In our mountain greenery…

I was luckCafe' RELy enough to spend the weekend after July the 4th at my cousin’s home on beautiful Lake Chatuge on the Georgia/North Carolina border. Quiet, peaceful and beautifully decorated, I cherish the times I spend with them.

We always cook and eat and eat and cook. (A pleasure of life!) Fun and plentiful farm stands abound and Hayesville, NC is blessed with an amazing Ingles grocery store. Great produce and protein selections, the nicest deli folks ever, big aisles, good wine and a walk-in beer cooler. Who knew!

On Saturday, we ventured about thirty miles away to Franklin, NC to have lunch at a local charmer! Caffe Rel. Chef Richard Earl Long (Rel) opened this quaint little eatery in 2003 after spending years working in upscale restaurants along the East Coast. The place is attached to a gas station. (Yes, you read that correctly.) Inside, the décor charms you into thinking you might be in a European bistro. (His inspiration.)

After standing in a quickly moving line outside of the door, the chef greeted us as if we were old friends. Everyone feels comfortable here. He has kept the prices very, very reasonable to keep the locals coming. He admits to not advertising and depends on word of mouth. The Yelp reviews are just tremendous; a rarity in this day and age!

The menu is mainly French with hints of Italian and New Orleans cuisine. Fun, cheeky and delicious food! The staff brings a wonderful fresh tomato relish served with slices of baguette to the table as you peruse the menu. (Just ask the chef and he will give you the recipe!) Place your order and the service is so fast. I had a turkey BLT on a delicious roll. It was warm, perfectly dressed, juicy and a most comforting lunch.food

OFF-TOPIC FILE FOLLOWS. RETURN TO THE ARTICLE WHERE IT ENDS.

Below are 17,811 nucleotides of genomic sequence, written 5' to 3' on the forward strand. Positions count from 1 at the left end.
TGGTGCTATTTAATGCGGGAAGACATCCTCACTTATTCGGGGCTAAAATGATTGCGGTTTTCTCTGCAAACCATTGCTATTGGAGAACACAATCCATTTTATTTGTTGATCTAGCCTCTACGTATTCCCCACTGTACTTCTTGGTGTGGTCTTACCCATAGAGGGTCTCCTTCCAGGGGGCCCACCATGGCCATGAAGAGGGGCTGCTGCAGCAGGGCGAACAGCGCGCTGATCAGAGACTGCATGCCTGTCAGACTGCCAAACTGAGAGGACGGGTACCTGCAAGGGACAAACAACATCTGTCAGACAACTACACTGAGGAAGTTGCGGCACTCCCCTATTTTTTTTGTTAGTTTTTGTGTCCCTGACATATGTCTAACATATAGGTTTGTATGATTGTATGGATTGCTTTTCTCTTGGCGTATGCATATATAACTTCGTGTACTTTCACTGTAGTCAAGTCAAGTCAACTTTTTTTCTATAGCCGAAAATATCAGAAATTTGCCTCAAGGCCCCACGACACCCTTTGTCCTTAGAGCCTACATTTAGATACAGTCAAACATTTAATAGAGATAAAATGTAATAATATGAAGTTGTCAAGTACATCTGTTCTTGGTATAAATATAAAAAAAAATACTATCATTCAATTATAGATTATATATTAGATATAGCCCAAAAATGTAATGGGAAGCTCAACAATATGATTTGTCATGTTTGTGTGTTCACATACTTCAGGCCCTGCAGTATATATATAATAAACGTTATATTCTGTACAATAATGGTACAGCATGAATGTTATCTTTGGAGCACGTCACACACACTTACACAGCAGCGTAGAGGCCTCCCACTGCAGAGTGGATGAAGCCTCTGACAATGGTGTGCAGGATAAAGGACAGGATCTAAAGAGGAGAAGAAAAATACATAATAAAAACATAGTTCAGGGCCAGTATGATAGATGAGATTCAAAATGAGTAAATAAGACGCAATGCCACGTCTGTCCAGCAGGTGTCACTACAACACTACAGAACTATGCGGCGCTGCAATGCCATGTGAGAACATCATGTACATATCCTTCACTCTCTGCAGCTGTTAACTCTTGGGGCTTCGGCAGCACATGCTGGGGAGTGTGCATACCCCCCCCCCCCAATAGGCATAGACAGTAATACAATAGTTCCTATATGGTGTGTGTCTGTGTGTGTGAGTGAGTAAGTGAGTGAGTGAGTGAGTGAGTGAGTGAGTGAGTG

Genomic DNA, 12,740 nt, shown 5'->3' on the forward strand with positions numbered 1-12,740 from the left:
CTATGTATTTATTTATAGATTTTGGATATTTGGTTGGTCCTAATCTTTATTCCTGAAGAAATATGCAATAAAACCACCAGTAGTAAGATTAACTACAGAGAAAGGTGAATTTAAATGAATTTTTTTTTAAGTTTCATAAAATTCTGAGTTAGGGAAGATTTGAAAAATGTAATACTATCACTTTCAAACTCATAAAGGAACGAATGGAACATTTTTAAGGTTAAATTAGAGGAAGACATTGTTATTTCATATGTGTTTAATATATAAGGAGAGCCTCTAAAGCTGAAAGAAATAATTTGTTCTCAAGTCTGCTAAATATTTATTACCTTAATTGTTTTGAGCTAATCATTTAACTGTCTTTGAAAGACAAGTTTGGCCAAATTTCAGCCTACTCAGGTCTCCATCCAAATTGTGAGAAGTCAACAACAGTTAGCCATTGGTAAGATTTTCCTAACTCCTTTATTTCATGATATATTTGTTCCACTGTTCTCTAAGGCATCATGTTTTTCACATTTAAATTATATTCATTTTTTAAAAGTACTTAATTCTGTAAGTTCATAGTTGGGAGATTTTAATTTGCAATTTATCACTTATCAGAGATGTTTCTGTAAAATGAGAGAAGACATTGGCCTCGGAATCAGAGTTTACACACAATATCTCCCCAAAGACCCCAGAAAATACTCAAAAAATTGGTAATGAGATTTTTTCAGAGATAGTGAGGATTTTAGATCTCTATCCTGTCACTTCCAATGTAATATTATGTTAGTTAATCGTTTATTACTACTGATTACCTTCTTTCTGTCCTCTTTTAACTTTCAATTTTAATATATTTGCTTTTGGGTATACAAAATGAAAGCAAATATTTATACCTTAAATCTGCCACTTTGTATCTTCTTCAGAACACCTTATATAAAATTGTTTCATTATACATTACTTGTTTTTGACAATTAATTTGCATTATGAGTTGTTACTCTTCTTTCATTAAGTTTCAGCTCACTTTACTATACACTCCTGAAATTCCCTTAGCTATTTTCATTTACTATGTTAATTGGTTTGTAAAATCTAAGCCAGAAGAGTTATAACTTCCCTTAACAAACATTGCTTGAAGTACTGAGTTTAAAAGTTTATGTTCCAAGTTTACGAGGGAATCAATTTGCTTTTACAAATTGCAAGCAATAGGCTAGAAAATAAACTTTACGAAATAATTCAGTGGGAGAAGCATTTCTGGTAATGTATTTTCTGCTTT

That evening, back in Hayesville, we had reservations to eat dinner at The Copper Door. Having been to this jewel of a restaurant many times before, the food is always consistently delicious and the service superb! Imagine, directly off the square of this small hamlet, next door to the Methodist church, a warm, beautiful, high-end chef driven restaurant with an amazing bar staff, thrives. (Hey, Lewisburg, TN, what up?!?!?!)

After enjoying a light and delicious Hurricane in the bar (Hey, it was the drink special and I wanted something fruity. Shut up!), I started the meal with a warm, comforting cup of a New England clam chowder. Creamy, light and full of the flavor of the sea, it was just what I was hoping it would be. Keeping with the ocean theme, I had the langoustines with pasta. Briny, buttery, savory and satisfying. After our waiter and I had to convince everyone at the table that Rose blends are trending in the wine world (actually, on the back end of a three year trend), the slight dry sweetness of our wine was the fitting compliment to the creamy pasta. Yum.

Living in Atlanta, I realize that I have the best of all culinary worlds. High “Michelin star” dining to fabulous tiny hole-in-the-wall joints, all serving fantastic food. But sometimes, exploring the fun places around the corner in other parts of the country can be just as fun. Eat, drink and be merry!

One Comment

  1. Misty Whitlock

    It’s so funny how you’ll sometimes find an excellent place out in the middle of culinary nowhere. There’s a great English pub off the beaten path near downtown Gatlinburg. I felt the same way about it when I found it – everyone knows Gatlinburg is home to ice cream parlors, burger joints and pancake houses. Fox and Parrot had several good English and Irish beers, homemade brown bread and good, hot shepherd’s pie. Sometimes it pays to drive around a little bit in one of these small towns.

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